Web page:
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kipepeo

I am Kume, a nigerian. In 2015 I took a trip to Tanzania, for a volunteer experience. I had next to no expectations, I just wanted to have an experience.

Right from the airport, I was greeted with probably the friendliest people I’ve encountered. They all seemed happy I was visiting. It was 3:25am, and somehow they still managed to be that welcoming. These smiles couldn’t be fake.

My first culture shock however, was when I discovered that Swahili was the official language. I went from confused to proud. Language is a big part of culture, and these Tanzanians were going in the right direction.

I’d heard of right hand drives before, and seen a few while growing up. But I’d never seen so many before. During my departure from the airport, I had this funny episode where I tried to get in the driver’s seat, thinking it was the passengers.

Contrary to popular belief, not everywhere outside Nigeria is cold. I went with two jackets just in case, and quickly realized how much of a waste of space that was. Tanzania was hotter than Nigeria. And the sun rose earlier than I was used to. It was already clear by 6am.

nigerian traveller
At the beach

I spent that weekend getting used to Dar Es Salaam. Visited the university and made some new friends. In so many ways, I realized we weren’t so different. But the one thing I loved about this people, apart from their being accommodating, was their love for fresh food. These Tanzanians eat very healthy. Every restaurant served fresh juice, and you could see the man squeezing the juice on a machine just beside you. It was amazing. I tried my first that Saturday. Ugali. Made from corn and very similar to Semo. To say I liked it was an understatement.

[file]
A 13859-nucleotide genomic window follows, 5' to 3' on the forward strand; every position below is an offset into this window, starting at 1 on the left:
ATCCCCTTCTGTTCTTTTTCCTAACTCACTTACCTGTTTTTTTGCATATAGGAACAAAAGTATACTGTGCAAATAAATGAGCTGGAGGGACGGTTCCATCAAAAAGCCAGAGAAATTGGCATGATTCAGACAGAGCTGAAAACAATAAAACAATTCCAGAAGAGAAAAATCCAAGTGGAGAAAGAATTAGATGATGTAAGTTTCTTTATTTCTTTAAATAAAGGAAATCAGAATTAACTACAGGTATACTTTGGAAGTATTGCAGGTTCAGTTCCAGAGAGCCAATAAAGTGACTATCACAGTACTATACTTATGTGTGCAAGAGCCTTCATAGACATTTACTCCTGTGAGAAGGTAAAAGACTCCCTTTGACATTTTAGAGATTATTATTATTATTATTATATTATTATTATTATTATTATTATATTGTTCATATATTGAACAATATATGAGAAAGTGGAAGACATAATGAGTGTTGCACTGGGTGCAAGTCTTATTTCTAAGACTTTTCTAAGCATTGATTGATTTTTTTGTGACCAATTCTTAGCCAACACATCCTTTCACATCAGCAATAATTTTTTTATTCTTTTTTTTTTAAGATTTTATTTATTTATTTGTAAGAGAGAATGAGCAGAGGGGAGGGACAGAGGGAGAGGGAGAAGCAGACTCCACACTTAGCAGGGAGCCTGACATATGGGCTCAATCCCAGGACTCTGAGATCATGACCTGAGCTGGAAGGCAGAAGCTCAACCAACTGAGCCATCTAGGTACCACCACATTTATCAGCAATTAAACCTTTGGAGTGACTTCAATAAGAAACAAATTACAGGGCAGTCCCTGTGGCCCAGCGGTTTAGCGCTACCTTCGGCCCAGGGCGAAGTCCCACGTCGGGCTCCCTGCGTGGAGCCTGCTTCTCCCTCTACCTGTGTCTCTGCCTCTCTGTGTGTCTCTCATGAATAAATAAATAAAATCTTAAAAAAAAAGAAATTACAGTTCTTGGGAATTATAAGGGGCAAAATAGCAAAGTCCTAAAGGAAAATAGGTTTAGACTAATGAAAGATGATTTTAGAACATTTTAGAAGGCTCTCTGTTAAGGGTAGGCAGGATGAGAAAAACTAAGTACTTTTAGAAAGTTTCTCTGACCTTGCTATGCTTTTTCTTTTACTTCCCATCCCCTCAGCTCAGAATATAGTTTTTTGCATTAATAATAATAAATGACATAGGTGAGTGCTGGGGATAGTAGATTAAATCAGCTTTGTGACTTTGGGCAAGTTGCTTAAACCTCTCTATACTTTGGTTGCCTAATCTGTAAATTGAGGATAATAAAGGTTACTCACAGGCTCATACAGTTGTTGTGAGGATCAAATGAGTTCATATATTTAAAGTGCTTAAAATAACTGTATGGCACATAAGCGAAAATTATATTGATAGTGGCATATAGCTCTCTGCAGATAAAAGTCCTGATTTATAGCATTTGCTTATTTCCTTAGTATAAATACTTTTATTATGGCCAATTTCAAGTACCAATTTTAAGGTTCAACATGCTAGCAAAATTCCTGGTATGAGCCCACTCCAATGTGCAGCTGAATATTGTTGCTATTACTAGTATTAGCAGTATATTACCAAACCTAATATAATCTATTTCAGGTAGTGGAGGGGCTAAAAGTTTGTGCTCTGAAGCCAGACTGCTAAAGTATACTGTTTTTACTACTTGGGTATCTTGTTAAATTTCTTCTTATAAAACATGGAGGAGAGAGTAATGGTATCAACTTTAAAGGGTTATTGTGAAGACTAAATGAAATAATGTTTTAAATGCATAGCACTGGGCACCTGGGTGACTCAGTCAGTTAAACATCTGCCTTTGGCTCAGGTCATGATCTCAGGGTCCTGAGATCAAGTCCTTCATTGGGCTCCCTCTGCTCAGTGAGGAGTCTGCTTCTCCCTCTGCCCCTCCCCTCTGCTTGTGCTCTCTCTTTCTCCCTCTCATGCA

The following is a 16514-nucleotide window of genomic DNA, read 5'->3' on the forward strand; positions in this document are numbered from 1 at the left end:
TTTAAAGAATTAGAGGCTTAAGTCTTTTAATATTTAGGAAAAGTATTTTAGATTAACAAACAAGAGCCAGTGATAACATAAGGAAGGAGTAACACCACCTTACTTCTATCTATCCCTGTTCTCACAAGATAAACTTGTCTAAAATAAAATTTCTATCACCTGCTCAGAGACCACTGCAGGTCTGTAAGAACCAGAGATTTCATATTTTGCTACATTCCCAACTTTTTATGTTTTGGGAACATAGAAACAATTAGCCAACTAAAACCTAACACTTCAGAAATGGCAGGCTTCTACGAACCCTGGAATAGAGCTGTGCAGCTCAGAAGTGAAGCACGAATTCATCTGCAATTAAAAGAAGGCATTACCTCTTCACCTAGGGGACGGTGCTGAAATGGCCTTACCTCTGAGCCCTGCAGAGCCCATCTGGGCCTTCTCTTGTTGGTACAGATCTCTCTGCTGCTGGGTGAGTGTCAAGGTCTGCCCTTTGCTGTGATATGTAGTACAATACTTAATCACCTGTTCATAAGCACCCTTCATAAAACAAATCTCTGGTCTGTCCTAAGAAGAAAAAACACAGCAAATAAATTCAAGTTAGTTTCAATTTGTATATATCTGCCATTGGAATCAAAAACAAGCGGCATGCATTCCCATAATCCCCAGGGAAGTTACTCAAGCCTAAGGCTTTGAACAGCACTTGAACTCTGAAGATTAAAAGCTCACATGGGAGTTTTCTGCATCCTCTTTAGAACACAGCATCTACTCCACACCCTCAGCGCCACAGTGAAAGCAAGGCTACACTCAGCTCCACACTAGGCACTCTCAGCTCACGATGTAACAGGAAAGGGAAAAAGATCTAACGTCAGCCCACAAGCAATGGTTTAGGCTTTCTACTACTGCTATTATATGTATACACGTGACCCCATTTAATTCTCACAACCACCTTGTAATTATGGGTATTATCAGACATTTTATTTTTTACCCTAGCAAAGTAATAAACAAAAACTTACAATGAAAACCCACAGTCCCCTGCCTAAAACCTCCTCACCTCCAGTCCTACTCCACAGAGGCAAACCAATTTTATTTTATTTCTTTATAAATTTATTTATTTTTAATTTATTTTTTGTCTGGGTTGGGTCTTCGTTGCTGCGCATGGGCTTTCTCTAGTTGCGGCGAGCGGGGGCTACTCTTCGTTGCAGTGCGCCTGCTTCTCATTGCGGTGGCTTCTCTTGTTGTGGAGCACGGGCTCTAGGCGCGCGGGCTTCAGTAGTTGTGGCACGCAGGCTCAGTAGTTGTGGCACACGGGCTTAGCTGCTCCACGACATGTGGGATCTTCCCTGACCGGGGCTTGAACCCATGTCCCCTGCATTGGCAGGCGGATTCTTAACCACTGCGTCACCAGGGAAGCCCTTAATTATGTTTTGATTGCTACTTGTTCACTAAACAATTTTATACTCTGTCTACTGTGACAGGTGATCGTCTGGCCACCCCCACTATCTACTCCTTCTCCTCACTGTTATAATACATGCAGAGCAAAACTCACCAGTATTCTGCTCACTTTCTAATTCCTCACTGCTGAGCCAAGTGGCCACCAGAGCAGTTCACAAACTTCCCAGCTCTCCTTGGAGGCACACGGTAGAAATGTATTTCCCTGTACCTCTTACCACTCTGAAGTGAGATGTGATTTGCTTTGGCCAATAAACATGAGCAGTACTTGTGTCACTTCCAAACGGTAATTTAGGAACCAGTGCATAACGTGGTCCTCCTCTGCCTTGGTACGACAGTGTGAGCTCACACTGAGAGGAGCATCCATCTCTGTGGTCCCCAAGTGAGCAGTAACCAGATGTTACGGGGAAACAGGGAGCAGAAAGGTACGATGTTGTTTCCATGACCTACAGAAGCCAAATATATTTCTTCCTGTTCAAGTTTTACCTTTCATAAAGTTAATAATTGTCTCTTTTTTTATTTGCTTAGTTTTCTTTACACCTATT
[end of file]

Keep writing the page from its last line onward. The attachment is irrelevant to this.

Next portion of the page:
nigerian traveller
My tanzanian friends

The Monday after, I was introduced to the schools where I’d be working for the next 6 weeks. Dar es Salaam Baptist School was an organized church owned institution. The computer lab was a small room packed with desktops. There were already scheduled classes for the different class levels each week. Each class had access to the lab once a week. Not the best of situations, but the children were always excited to learn something new.

The Monday after, I was introduced to the schools where I’d be working for the next 6 weeks. Dar es Salaam Baptist School was an organized church owned institution. The computer lab was a small room packed with desktops. There were already scheduled classes for the different class levels each week. Each class had access to the lab once a week. Not the best of situations, but the children were always excited to learn something new.

In contrast, Jangwani Girls School was government owned. They had a bigger lab, and from what I could see, had access to more funds, hence more modern computer systems. It was exciting to see that they had systems running on Linux.

The children in both schools gave me the best of experience. Their open mindedness and curiosity encouraged me to want to do more for them. I spent a lot of time trying to prepare notes for each class, adding new information from other online materials I could get. I wanted to give them the best for 6 weeks. It was totally worth it.

Now to the other side of fun.

Tanzania is a very beautiful, albeit mismanaged place. They have the most beautiful beaches and Safari’s I have ever seen. I managed to visit about three of those.

Kipepeo beach was on the other side of town. It was beautiful and gave you no hint of the city you left behind. The serene, quiet atmosphere bore no resemblance to the bustling life in central Dar.

kipepeo beach
Kipepeo Beach

Koko Beach was a much smaller beach. Closer to main Dar and easy to locate. One moment you were in a residential area, looking at old buildings from the fifties, next thing you’re trying to shake sand off your shoes.

koko beach
Koko Beach

From any reclining chair on the beach, you could see a vibrant blue ocean and a silhouette of ships floating by.

The tall wraiths of buildings masked in mild fog throughout the day lent a picturesque view to the other part of the view.

These first two were breathtaking.

Mbalamwezi was miles ahead of these two. Its beauty was surely envied by the rest. Everything about it said paradise.

Mbalamwezi tanzania
Mbalamwezi

You know those beautiful pictures on postcards, I’m sure pictures of this place would easily make it there.

This place had an almost ethereal aura, from the sound of waves gently crashing into rocks, sculpting them over time, to the birds chirping in what could only be a conversation.

Tanzania was the dream, and I’d gladly go back again. I still have a few places to cross off my list of places to visit in that beautiful country.

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